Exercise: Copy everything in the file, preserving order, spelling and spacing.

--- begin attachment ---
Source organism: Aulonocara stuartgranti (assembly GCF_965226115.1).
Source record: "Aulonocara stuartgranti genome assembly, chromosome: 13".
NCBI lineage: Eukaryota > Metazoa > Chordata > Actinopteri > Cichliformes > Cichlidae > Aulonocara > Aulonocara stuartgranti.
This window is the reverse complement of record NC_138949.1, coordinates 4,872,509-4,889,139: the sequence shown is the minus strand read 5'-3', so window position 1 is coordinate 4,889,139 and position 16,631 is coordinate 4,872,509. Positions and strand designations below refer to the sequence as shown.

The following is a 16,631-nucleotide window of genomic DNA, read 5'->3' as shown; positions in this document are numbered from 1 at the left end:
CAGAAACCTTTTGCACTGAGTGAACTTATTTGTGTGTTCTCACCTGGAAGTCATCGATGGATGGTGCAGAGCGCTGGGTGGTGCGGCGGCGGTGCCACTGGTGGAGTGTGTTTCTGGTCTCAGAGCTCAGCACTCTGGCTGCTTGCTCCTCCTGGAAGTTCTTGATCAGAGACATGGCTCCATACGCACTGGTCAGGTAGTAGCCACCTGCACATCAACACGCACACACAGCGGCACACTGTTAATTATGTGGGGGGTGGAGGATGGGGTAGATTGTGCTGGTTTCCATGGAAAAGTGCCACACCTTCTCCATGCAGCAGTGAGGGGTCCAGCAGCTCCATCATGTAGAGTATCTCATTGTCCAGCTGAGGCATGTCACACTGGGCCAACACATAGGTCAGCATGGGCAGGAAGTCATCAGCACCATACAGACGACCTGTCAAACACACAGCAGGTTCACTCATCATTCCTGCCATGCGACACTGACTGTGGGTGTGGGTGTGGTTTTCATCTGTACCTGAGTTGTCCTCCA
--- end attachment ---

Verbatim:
Source organism: Aulonocara stuartgranti (assembly GCF_965226115.1).
Source record: "Aulonocara stuartgranti genome assembly, chromosome: 13".
NCBI lineage: Eukaryota > Metazoa > Chordata > Actinopteri > Cichliformes > Cichlidae > Aulonocara > Aulonocara stuartgranti.
This window is the reverse complement of record NC_138949.1, coordinates 4,872,509-4,889,139: the sequence shown is the minus strand read 5'-3', so window position 1 is coordinate 4,889,139 and position 16,631 is coordinate 4,872,509. Positions and strand designations below refer to the sequence as shown.

The following is a 16,631-nucleotide window of genomic DNA, read 5'->3' as shown; positions in this document are numbered from 1 at the left end:
CAGAAACCTTTTGCACTGAGTGAACTTATTTGTGTGTTCTCACCTGGAAGTCATCGATGGATGGTGCAGAGCGCTGGGTGGTGCGGCGGCGGTGCCACTGGTGGAGTGTGTTTCTGGTCTCAGAGCTCAGCACTCTGGCTGCTTGCTCCTCCTGGAAGTTCTTGATCAGAGACATGGCTCCATACGCACTGGTCAGGTAGTAGCCACCTGCACATCAACACGCACACACAGCGGCACACTGTTAATTATGTGGGGGGTGGAGGATGGGGTAGATTGTGCTGGTTTCCATGGAAAAGTGCCACACCTTCTCCATGCAGCAGTGAGGGGTCCAGCAGCTCCATCATGTAGAGTATCTCATTGTCCAGCTGAGGCATGTCACACTGGGCCAACACATAGGTCAGCATGGGCAGGAAGTCATCAGCACCATACAGACGACCTGTCAAACACACAGCAGGTTCACTCATCATTCCTGCCATGCGACACTGACTGTGGGTGTGGGTGTGGTTTTCATCTGTACCTGAGTTGTCCTCCA